How to care for your Hydrangea


If you're looking for a garden flower with some show appeal, hydrangea flowers are the way to go. They’re native to Japan and South East Asia and will flower in different pastel hues, depending on the type of soil they’re growing in.

Large balls of delicate flowers cover this shrub in summer and spring and although their appearance may seem high maintenance, with the right conditions, hydrangeas are actually fairly easy to care for.

Hydrangeas produce masses of flowers and have year-round foliage interest - all produced with the minimum of maintenance. The flowers beguile as they bloom pink and blue, depending on soil type - the more acidic, the more lilac the colour and the more alkaline, the bluer they go.

Native habitat

The hydrangea genus is native to southern and eastern Asia (from Japan to China, the Himalaya and Indonesia) and North and South America.

Planting location

Plant your hydrangea in light shade. However, you can plant in a sunnier place if the soil is not too dry in summer. Plant away from frost pockets or to reduce late frost damage to new spring growth.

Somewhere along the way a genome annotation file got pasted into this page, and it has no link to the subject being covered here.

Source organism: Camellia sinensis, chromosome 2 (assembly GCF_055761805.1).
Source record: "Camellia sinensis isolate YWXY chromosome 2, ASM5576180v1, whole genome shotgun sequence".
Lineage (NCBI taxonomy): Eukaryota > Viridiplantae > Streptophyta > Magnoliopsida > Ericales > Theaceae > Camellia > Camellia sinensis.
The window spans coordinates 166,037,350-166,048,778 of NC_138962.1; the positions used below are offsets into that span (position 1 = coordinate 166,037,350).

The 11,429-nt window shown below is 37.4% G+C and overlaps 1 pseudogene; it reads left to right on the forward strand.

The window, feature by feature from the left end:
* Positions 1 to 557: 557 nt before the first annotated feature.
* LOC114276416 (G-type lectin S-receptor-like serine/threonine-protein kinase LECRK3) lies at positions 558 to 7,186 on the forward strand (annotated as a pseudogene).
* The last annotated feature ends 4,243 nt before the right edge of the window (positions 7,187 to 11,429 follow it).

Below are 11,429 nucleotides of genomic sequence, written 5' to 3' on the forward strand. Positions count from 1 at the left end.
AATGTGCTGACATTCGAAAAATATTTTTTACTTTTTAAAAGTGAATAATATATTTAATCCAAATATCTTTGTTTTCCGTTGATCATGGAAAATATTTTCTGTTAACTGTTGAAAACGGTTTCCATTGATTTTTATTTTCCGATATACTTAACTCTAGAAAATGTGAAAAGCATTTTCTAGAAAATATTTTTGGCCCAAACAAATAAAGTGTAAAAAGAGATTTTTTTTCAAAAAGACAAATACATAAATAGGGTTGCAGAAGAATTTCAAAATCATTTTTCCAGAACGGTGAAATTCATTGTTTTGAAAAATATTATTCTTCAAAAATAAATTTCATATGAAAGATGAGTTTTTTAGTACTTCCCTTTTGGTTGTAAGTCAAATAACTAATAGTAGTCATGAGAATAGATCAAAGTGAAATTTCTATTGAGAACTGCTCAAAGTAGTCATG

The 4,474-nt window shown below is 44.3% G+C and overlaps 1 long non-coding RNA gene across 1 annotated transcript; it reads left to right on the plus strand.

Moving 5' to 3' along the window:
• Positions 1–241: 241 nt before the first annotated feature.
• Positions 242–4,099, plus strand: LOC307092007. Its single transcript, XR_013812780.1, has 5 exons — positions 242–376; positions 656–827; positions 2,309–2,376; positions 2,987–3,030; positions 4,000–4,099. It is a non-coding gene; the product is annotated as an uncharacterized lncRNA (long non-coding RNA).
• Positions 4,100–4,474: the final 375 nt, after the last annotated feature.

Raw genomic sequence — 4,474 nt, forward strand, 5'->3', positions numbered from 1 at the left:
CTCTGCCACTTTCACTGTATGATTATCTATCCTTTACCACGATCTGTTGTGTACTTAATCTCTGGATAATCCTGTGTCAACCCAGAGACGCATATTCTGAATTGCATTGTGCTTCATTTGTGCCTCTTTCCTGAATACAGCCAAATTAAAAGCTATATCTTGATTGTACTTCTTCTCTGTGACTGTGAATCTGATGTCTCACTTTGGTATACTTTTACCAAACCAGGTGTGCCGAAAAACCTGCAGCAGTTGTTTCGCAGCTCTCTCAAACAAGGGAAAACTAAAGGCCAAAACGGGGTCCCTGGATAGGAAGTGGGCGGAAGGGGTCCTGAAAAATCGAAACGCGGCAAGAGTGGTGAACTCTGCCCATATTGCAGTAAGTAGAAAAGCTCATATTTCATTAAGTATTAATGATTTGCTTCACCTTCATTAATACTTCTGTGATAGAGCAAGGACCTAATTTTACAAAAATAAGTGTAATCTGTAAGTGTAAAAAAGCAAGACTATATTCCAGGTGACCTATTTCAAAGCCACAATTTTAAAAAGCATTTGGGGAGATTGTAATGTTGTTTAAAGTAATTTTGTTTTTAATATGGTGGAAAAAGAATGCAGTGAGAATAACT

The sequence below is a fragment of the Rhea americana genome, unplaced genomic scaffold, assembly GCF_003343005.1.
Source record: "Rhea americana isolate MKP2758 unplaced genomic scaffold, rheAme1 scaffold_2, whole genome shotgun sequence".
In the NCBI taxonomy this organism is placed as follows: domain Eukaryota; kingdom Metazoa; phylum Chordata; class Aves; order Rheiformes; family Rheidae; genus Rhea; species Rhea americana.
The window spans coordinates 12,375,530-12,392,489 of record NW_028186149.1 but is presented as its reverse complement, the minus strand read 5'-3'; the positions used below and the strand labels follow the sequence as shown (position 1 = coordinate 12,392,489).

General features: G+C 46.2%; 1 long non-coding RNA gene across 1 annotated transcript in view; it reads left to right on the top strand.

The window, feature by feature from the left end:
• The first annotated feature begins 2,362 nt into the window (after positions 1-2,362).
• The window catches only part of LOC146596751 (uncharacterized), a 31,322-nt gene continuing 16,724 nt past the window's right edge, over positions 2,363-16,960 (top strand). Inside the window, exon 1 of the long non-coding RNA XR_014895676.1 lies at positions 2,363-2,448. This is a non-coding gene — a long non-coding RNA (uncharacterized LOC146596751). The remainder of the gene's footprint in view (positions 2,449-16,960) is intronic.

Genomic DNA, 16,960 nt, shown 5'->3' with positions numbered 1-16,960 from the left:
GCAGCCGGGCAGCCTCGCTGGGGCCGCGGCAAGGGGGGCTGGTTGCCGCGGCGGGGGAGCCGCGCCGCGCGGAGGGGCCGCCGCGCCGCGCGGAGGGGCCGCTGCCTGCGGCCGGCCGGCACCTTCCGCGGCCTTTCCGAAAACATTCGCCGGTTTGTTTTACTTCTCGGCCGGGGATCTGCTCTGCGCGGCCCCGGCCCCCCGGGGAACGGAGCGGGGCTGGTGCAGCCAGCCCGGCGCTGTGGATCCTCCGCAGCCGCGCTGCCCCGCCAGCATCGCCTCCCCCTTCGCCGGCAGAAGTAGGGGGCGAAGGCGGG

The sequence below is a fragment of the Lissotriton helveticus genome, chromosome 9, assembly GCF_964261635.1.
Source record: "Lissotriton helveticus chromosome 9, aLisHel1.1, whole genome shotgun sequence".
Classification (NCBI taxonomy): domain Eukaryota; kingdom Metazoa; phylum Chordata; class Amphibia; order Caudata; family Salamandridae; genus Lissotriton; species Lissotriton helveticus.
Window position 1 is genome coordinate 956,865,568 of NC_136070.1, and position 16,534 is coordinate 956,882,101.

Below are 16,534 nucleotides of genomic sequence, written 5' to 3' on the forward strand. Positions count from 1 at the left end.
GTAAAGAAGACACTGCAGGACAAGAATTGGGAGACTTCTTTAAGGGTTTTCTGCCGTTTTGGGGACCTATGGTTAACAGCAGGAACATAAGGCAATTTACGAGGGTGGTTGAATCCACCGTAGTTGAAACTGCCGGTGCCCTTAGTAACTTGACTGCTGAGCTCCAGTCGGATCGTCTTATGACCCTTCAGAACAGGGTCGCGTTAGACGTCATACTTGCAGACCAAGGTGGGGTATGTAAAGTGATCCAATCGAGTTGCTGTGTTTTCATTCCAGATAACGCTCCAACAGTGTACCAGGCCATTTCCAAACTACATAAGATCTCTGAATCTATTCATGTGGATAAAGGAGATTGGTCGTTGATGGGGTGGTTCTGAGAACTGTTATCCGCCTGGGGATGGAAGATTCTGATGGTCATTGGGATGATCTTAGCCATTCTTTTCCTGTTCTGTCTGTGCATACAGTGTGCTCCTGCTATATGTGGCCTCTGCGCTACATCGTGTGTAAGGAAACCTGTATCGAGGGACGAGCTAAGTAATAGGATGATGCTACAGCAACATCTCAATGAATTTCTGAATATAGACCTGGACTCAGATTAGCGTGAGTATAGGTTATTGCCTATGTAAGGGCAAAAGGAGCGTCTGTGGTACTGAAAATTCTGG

Light requirements

Hydrangeas tolerate part shade as well as sunny spots in the garden.


Keep newly planted hydrangeas well-watered. If there is one thing hydrangeas need it is plenty of moisture. However, waterlogged roots can lead to root rot so make sure soil is free-draining.

Pet friendly?

Distance from other plants

Plant hydrangeas 3-10 ft (90-300cm) aprt as the plants can grow fast and spread without annual pruning.

Annual or perennial?

Perennial. The flowers bloom in spring and still look attractive in winter as skeletons of what they once were.

Common pests and how to combat them

Hydrangeas are pretty robust. However, hydrangea scale can be a problem. Use a pesticide spray in mid-summer or replace badly infested plants.

Did you know?

In 1739, the botanist Grovonius gave this plant the Latin name Hydrangea. He thought that the shape was reminiscent of an ancient water pitcher. Combining the words 'hydro' (=water) and 'angeion' (=barrel or pitcher) resulted in the name Hydrangea.

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